US & Canada

US 'Barefoot Bandit' Colton Harris-Moore jailed

Colton Harris-Moore, left, in court in Coupeville, Washington. 16 Dec 2011
Image caption Colton Harris-Moore's crime spree ended when he crash-landed a plane in the Bahamas

A US man known as the "Barefoot Bandit" has been sentenced to more than seven years in a state prison after pleading guilty to a string of charges.

Colton Harris-Moore, 20, made global headlines during a two-year crime spree in which he evaded police in stolen cars, boats and planes.

Footprints left at some of the crime scenes earned him his nickname.

He told the court in Washington state that his childhood was one he wouldn't wish on his "darkest enemies".

He stood with his wrists shackled and made no reaction as the sentence was delivered in the packed courtroom in Coupeville.

Judge Vickie Churchill described Harris-Moore's early life with an alcoholic mother and a series of her convict boyfriends as a "mind-numbing absence of hope".

"This case is a tragedy in many ways, but it's a triumph of the human spirit in other ways," she said.

"I could have been reading about the history of a mass murderer. I could have been reading about a drug abusive, alcoholic young man. That is the triumph of Colton Harris-Moore: He has survived."

Harris-Moore's crime spree began in 2008 after the then teenager absconded from a halfway house in Seattle where he had been placed following previous run-ins with the police.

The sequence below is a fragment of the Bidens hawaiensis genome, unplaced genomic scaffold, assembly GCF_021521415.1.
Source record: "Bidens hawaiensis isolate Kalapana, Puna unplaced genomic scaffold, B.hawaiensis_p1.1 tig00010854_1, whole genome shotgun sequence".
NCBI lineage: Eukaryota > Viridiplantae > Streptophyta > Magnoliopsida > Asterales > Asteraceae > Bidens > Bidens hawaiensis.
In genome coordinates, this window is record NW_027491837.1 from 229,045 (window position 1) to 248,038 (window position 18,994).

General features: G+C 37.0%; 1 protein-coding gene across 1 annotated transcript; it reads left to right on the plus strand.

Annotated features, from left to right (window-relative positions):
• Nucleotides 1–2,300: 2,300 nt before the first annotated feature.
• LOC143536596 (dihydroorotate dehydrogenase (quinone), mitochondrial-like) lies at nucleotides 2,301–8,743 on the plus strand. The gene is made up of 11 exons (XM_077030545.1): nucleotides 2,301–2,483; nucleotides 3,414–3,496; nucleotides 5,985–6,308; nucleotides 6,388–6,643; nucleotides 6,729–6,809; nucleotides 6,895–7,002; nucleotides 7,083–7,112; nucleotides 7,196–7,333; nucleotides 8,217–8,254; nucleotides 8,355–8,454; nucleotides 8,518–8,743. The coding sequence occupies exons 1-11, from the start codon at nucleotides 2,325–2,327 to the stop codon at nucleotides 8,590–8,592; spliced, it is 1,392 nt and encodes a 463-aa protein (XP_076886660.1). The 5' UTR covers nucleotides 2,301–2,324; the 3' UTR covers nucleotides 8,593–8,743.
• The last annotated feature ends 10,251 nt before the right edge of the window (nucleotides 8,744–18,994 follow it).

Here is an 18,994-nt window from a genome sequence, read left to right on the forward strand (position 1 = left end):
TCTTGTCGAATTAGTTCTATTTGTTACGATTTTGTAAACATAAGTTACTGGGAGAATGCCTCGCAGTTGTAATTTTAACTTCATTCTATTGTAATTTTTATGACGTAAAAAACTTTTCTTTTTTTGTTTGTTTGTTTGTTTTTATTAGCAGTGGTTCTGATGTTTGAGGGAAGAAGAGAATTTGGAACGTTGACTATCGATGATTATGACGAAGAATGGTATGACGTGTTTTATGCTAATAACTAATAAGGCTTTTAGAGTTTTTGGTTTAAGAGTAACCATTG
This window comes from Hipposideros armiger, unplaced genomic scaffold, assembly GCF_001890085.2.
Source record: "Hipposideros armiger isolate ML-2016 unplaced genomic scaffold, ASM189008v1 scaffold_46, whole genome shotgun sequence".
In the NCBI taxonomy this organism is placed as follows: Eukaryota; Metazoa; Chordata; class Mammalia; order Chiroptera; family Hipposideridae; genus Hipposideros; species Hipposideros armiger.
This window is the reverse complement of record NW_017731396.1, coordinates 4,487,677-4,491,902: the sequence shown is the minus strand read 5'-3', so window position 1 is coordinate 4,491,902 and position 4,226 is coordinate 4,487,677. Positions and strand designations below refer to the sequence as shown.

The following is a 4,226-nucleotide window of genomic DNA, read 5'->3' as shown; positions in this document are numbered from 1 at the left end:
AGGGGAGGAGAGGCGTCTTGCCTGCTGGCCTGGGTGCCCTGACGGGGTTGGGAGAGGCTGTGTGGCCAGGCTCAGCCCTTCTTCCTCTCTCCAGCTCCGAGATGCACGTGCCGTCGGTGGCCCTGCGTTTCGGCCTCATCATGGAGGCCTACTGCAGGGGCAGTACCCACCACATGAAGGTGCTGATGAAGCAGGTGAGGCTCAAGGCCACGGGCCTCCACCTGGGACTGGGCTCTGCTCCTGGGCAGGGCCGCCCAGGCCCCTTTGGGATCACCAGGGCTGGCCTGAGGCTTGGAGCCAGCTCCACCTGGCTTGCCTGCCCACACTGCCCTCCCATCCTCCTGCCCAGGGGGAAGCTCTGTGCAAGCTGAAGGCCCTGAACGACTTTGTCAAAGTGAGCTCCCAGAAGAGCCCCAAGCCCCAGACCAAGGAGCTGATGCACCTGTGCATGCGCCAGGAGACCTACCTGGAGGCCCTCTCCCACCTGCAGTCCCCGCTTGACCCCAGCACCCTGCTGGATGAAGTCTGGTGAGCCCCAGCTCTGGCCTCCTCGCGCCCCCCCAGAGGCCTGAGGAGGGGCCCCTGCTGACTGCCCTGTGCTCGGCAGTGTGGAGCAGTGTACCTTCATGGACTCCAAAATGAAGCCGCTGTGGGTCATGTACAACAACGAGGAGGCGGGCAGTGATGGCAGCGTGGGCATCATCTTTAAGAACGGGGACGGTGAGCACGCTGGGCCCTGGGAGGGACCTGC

Movie deal

Detectives chalked up some 65 cases against him across Washington state, Oregon, Idaho, Indiana, Nebraska, and parts of Canada that included car theft, bank robbery, assaulting police and the repeated burglary of empty holiday homes from which he took food, electronic items and credit cards.

Despite not having a pilot's licence, Harris-Moore stole at least three planes, flying them across the US and eventually to the Bahamas in July 2010, where he crash-landed near a mangrove swamp and was arrested in a hail of bullets.

He has since signed a $1.3m (£835,000) movie deal, enabling him to tell his story and also to repay his victims.

At his appearance on Friday he had faced a maximum sentence of just under 10 years for his dozens of crimes.

"Colton's very pleased - he was expecting the worst," said his lawyer, John Henry Browne.

Prosecutor Greg Banks said he was glad the case was over.

"I can see why people are sympathetic to him," Mr Banks said. "It's still a significant amount of time for someone who has never been in the adult system."

In his statement, Harris-Moore said he took responsibility for his crimes and that he learned too late of the fear he was instilling in his victims.

He said he had studied manuals and online videos to teach himself to fly a plane. He said he would use his time in prison to study for college, with the hope of achieving a degree in aeronautical engineering.

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